A winter bag can be compatible in summer, but a summer bag just won’t cut it in winter. If the thick winter sleeping bag is too hot on summer nights, unzip it or just sleep on top of it in your bag liner.
MUMMY VS QUILT: WHAT ARE THE DIFFERENCES?
Mummy bags are the traditional cocoon-like sleeping bags with an added headwrap that will only leave your smiling face exposed. Because of the additional head coverage, mummy bags can be warmer, but they can be constricting and don’t allow for a wide range of sleeping positions. They are often secured with drawcords or zippers.
Quilts are like big insulated blankets. Some are completely rectangular and have no zippers at all. Others are sort of a half-breed, with a foot box to tuck your feet into and some straps or clips to close the open wall of the blanket. Quilts generally allow more movement. They also provide a lot of flexibility if you want to just have half of the bag on your body on a warmer night.
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HOOD: A NICE TO HAVE
A hood covers your head and cinches tightly, leaving only your face exposed. It traps your body heat inside the bag, helping to keep you warm. Hoods are cozy when you sleep on your back, but can get in your way when you turn to the side or sleep on your stomach. I’m a side sleeper and on more than occasion, I’ve woken up in a panic with my head buried deep inside the hood…
PAD LOOPS AND SLEEVES: MORE COMMON WITH QUILTS
Connecting your sleeping bag to your sleeping pad, the pad loops are sewn-in straps whereby you can secure your sleeping bag and prevent it from slipping off the pad.
A padded sleeve is used as an insulated sleeping pad when the design of a lightweight sleeping bag has eliminated the bottom insulation to reduce overall pack weight, making it compress smaller than a conventional sleeping bag.
DRAFT COLLAR: EXTRA INSULATION AROUND THE FACE AND NECK
A draft collar is also known as face mufflers, a head gasket, or neck baffles and it is the insulated collar around the hood of a sleeping bag to guard against cold weather.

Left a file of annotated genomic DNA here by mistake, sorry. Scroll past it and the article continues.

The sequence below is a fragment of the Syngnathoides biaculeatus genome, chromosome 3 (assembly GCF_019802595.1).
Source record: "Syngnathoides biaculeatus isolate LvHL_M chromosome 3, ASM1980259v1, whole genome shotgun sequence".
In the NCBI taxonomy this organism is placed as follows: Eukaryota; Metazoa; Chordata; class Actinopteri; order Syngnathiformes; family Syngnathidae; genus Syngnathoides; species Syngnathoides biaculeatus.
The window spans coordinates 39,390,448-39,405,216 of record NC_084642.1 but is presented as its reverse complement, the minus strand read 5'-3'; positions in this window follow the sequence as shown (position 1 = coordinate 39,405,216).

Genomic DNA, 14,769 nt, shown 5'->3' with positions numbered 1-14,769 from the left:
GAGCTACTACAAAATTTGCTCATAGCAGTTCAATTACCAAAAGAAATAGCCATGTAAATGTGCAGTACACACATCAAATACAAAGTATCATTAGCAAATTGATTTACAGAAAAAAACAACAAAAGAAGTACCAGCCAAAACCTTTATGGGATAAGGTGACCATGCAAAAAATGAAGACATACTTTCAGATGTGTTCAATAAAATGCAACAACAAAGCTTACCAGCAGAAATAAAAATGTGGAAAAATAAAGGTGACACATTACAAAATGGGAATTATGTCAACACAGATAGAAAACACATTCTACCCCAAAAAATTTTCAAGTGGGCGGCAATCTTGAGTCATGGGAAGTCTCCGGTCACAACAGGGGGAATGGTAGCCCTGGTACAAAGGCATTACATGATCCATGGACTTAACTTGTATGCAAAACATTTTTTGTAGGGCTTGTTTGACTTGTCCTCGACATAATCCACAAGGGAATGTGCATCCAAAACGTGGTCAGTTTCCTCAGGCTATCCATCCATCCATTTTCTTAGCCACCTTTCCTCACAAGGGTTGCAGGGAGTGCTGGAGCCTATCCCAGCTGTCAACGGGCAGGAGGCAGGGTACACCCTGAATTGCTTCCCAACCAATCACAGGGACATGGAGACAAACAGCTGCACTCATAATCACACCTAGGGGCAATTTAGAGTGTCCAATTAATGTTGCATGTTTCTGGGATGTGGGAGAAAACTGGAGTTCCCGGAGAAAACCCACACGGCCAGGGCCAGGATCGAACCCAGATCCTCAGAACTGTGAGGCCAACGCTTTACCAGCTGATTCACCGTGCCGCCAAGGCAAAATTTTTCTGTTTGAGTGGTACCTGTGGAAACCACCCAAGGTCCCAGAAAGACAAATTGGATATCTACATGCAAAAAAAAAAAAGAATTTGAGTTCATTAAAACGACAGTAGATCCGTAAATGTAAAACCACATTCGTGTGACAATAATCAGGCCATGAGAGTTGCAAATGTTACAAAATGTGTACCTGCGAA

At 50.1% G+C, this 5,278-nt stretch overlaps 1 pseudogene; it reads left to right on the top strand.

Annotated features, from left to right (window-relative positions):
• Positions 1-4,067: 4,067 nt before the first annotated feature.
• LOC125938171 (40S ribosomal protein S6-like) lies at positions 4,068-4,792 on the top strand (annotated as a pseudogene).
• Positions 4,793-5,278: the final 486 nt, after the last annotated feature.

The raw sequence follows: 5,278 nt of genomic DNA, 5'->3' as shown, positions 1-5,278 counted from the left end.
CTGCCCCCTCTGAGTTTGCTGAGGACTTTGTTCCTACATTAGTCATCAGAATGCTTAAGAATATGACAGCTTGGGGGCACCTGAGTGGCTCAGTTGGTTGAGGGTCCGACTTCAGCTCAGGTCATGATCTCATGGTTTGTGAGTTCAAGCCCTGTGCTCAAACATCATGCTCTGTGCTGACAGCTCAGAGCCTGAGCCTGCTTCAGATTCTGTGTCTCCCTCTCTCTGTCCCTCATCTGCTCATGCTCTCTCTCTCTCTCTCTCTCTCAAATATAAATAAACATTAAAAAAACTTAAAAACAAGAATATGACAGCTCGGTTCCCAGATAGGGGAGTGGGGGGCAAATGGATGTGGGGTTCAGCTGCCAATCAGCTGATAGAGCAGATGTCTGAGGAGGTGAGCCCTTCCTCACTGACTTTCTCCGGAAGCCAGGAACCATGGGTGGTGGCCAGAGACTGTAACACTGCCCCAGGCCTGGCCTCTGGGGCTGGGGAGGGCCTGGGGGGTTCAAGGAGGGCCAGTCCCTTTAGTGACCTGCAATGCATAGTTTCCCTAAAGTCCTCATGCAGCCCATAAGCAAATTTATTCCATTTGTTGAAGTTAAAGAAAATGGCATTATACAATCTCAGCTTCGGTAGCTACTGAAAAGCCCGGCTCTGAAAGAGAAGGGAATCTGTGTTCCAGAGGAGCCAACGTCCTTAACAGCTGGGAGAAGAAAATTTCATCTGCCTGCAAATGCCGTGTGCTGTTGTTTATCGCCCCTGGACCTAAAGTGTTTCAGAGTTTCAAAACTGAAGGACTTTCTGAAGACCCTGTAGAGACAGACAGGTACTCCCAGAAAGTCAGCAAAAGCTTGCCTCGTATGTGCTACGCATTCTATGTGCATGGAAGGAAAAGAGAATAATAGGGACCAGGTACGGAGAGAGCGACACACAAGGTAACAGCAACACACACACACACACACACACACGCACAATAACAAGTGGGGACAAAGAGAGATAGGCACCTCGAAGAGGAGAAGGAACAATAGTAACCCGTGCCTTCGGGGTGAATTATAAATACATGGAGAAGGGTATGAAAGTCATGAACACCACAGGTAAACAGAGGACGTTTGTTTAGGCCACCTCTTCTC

It is referring to the insulated baffles in the sleeping bag that sit around your head and neck to prevent heat from escaping or the cold leeching in. The drawcords are differentiated so that you can feel in the dark which one does what – loosens or tightens your hood.
Tips to Sleeping Warm and Cozy
- Choose the right sleeping pad: A good sleeping pad not only provides an extra layer of cushioning but also insulates from the cold ground. The ability to insulate you is measured in the R-value of the sleeping pad. The higher the R-value, the warmer it is.
- Remember to bring thicker ‘camp socks’ that you don’t use for hiking. It feels great to take your dirty socks off each night and swap them for a clean and comfy pair. Not only does it feel good, but it also will keep your feet warm and dry all night long.
- Consider purchasing a sleeping bag liner. It adds some warmth and helps keep the inside of the bag clean as well.
- Pack hand warmers to generate additional heat inside your bag. Alternatively, you can use a water bottle filled with warm water (or other things!). Just make sure the water bottle does not leak 😉
- Make sure your tent’s rainfly is secured close to the ground. This will prevent a cold draft from making its way into your tent and helps retain as much body heat as possible.
Sleeping Bag Storage and Care
Storage: Do NOT keep your sleeping bag stored at home compressed in the stuff sack. Over time, this can significantly decrease the loft of the fill and turn your sleeping bag into a flat blanket. Less loft = less insulation.
Most bags come with a storage sack. They often mesh and large, about the size of a garbage bag. The whole idea is to keep your sleeping bag in a fluffy state as much as possible, only compressing it down when on the trail.
Care: Hang it in a closet or use the large mesh sack that came with the bag. When you return home from your trip, don’t store the sleeping bag if it is wet. A wet bag may develop mold which is impossible to remove. You should air-dry your bag until it is completely dry.
If it gets dirty, spot cleans it with warm water if possible and let it air dry. If you have to throw it into the washing machine, carefully wash it according to the manufacturer’s instructions. Avoid using household detergents as they damage the down or the hydrophobic coating. Choose cleansers, like those from Nikwax that will clean without causing any damage to the insulation.